Pains of Spiritual Growth | The Practical Disciple

Pains of Spiritual Growth

My apologies to anyone stopping by and finding minimal posts. A couple of weeks ago I tried to learn how to use a circus balance board and took a dive and hurt my arm. Typing has been do-able but uncomfortable to painful, so I have avoided the keyboard (and the balance board). Speaking of aches and pains, I have a pet peave about many spiritual growth programs and books, particularly the ones that are effective. Now that may sound odd, but here is my peave. Few spiritual growth books warn you that there is a stage of growth that can be painful, particularly if you go through rapid profound growth quickly.

I was reminded of this recently when I spent a week of training boy scouts in wilderness observation and survival skills. Inevitably when I do this, people find themselves going through some very uncomfortable stages filled with mixed emotion. A typically learning cycle whether it be of nature, prayer, bible study or evening learning a skill, begins with inspiration, moves onto a period of curiosity and exploration. Then a person enters into a time of focused work. In animal tracking we call it dirt time. In learning a musical instrument this might be when you start learning scales, going to lessons, absorbing theory, and spending hours practicing. In something like prayer, the focus work time might be joining a prayer group, taking on a daily devotional practice, or keeping a prayer journal.

After a period of focused work people sometimes can go through a phase of confidence even arrogance. They learn just enough to think they know a whole lot. They know the jargon of the discipline. They have had some experiences they can share. They probably know the authorities of their area of study and they have all the books and paraphenalia associated with what they are learning. We all know though that pride proceeds a fall.

There comes a point in your learning curve where you learn enough to realize that you really know very little. In fact, you may start to question every thing you have learned. You may go through a period of extreme confusion and even begin to isolate yourself. You have a sense that no one really understands what you have seen and experienced. This is the uncomfortable and disorienting phase of growth that I find few materials prepare us for.

I mentored a friend in prayer over a couple of year period. I distinctly remember when he hit this phase of growth. He had gone from being skeptical of prayer to avidly investing himself in prayer. Then something shifted. He wondered how he had grown up in the church and never been taught these lessons of the spirit. He felt like so many people just really didn’t get “it.” The church in many ways seemed like a shallow misguided bunch of folks. He seriously considered switching denominations. He was filled with anger.

The desire to change jobs, spouse, mentors, and/or locations is not unusual. I was talking to a pastor once about this phase of spiritual growth and she said, “Oh my gosh, I had someone come in my office this week going through this very thing.” Her parishioner had become involved in a rather indepth Bible study. The woman had never studied the Bible before. The study shook up her understanding of not only the Bible but of God as well. She was in an anxious place of confusion. She was coming to a greater understanding of truth which was great. However, the shift left her questioning everything that had been normative, so she felt very lost. She actually thought she was going crazy. I asked my friend, “So is she getting divorced, quitting her job or moving.” She said, “She is getting a divorce.”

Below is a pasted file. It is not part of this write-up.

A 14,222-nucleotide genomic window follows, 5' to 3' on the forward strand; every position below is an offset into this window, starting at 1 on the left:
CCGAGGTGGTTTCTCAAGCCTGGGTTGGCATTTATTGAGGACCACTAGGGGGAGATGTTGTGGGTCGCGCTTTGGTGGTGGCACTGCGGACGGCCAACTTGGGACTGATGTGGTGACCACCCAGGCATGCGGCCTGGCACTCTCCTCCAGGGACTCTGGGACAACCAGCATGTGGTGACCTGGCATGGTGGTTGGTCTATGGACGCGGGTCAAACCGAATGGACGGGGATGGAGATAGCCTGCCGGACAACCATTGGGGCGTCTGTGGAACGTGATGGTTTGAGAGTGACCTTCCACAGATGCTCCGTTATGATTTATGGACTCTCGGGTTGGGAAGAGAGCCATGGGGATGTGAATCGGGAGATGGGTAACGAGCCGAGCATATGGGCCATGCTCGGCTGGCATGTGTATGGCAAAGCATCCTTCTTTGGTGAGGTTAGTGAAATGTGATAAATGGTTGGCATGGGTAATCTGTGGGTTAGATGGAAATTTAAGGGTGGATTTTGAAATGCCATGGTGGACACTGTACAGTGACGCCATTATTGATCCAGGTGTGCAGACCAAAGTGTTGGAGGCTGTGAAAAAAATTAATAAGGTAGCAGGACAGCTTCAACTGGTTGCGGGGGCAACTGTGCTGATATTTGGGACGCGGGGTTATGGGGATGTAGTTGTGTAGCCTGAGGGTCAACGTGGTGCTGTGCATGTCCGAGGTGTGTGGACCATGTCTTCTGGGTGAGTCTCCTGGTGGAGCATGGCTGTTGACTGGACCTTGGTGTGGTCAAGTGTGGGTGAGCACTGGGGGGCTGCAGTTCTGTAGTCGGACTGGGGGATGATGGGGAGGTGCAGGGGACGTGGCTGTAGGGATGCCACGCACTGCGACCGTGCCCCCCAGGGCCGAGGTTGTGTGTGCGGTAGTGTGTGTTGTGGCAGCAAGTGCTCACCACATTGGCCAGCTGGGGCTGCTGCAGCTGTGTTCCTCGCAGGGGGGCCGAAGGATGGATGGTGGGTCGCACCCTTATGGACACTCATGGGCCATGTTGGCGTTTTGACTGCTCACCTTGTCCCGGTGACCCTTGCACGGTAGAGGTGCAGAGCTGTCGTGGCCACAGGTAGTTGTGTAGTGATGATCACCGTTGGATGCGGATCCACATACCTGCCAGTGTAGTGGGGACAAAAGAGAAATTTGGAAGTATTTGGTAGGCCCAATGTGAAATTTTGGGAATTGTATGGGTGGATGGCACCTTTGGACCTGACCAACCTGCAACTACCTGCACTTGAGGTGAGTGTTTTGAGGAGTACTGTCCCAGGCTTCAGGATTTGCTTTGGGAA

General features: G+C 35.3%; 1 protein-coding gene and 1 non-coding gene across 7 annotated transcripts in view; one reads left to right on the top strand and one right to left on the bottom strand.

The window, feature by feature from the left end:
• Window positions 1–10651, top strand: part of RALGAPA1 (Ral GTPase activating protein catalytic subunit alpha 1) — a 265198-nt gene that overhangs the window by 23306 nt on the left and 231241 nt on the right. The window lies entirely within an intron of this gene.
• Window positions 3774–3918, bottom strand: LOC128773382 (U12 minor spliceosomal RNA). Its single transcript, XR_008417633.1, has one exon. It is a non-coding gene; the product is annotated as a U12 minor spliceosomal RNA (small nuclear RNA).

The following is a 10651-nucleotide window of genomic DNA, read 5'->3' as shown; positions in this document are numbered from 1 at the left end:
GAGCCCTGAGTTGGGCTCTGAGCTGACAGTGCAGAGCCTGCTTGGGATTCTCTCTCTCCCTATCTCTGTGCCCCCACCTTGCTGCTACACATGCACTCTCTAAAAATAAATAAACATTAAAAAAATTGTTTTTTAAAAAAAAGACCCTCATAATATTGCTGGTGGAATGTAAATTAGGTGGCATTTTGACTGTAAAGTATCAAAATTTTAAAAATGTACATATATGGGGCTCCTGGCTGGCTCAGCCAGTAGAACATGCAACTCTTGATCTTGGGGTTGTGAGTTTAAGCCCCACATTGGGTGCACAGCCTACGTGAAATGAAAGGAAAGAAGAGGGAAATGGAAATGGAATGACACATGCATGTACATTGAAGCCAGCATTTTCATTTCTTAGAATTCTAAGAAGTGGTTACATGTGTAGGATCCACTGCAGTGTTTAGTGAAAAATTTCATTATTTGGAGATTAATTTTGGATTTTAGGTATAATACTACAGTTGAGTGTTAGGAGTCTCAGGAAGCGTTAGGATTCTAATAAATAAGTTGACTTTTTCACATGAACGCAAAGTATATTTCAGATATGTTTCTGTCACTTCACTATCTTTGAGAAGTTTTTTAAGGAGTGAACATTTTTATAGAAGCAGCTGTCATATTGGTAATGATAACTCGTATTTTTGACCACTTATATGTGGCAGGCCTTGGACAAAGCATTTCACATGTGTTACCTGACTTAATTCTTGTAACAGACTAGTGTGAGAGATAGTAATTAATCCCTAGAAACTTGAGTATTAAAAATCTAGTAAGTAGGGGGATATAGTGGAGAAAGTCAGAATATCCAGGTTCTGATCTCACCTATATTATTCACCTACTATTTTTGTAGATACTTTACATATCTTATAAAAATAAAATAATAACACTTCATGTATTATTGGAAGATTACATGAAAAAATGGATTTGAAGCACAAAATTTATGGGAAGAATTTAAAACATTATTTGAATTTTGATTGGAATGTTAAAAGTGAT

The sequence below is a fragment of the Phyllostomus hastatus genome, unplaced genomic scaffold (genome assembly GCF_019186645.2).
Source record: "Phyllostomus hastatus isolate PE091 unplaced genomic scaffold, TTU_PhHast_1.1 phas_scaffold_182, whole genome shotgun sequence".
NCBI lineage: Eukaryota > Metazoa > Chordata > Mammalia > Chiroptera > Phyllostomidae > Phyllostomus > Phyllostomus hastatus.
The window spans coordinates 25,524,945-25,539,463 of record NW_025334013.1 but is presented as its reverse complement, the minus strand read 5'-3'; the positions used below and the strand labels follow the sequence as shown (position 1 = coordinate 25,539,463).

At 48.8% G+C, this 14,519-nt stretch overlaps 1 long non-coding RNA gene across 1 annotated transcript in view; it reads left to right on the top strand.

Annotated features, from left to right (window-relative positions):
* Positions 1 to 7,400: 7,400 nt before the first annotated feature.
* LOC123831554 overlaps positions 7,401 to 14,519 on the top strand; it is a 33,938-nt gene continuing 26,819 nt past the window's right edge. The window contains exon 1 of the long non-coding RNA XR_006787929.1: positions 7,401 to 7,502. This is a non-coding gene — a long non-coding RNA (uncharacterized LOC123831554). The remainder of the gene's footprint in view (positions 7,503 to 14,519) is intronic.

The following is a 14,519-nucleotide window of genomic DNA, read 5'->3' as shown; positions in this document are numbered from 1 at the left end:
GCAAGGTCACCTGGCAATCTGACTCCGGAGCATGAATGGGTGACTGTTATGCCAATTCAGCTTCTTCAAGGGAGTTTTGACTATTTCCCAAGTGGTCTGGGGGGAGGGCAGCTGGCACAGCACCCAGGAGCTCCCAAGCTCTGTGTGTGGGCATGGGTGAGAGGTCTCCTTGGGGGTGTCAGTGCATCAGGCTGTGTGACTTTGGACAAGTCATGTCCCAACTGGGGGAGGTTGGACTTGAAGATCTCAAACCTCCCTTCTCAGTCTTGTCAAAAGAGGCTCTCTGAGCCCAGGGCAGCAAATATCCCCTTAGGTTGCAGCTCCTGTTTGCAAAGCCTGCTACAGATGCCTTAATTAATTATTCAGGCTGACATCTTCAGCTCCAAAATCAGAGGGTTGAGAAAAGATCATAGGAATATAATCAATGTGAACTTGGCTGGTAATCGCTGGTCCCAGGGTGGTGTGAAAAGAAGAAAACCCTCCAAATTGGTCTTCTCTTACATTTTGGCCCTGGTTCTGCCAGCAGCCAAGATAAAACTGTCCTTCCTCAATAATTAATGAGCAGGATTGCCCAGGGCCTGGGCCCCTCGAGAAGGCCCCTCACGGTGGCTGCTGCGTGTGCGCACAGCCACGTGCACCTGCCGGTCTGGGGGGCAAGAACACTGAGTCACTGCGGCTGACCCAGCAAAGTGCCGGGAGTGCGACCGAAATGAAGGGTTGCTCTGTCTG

Now that may sound crazy. How would Bible study and a greater understanding of truth lead her to wanting her to quit her marriage? It wasn’t that the study had lead her to leave. Instead, when someone goes through radical transformative change that hasn’t been fully integrated into his or her life, he or she feels the discomfort of the war going on inside of them and they look for an external fix. I call this “if-only-itis.” A person rationalizes thinking, “I would feel better if only I had…a better job…a better spouse…a better place to live…a better church…etc.” Ironically but not surprisingly, if they change a job or spouse, they find themselves 6 months later saying, “This job/spouse is just like the last one.” Duh, the job or the spouse wasn’t the problem.

A number of other symptoms can be experienced at stage of growth. Symptoms such as, plunging into addictive behaviors, isolating, become to stagnant to manage normal affairs of life, and more. It can lead to depression or someone completely stepping away from what they were learning. During this phase of growth some pain is probably unavoidable as you seek to integrate what you have been and have known with your new experiences. Suffering is optional and mostly avoidable, but not if you aren’t aware that what you are going through are very normative growing pains.

That’s enough for now. A friend of mine calls this phase of growth hitting your walls of grief. It is a time of integration. There are tools that we can use to help with that integration, but that’s whole ‘nother conversation.

This may seem like a big leap from purpose, priorities and principles, but I haven’t forgotten about those things. Truth be told, if you head down a path of pursuing purpose, growth and change will be inevitable. You will find hitting these walls soon enough. I’ll revisit the three p’s soon and how we integrate change. They are lessons well worth learning together.

Peace to you from The Practical Disciple

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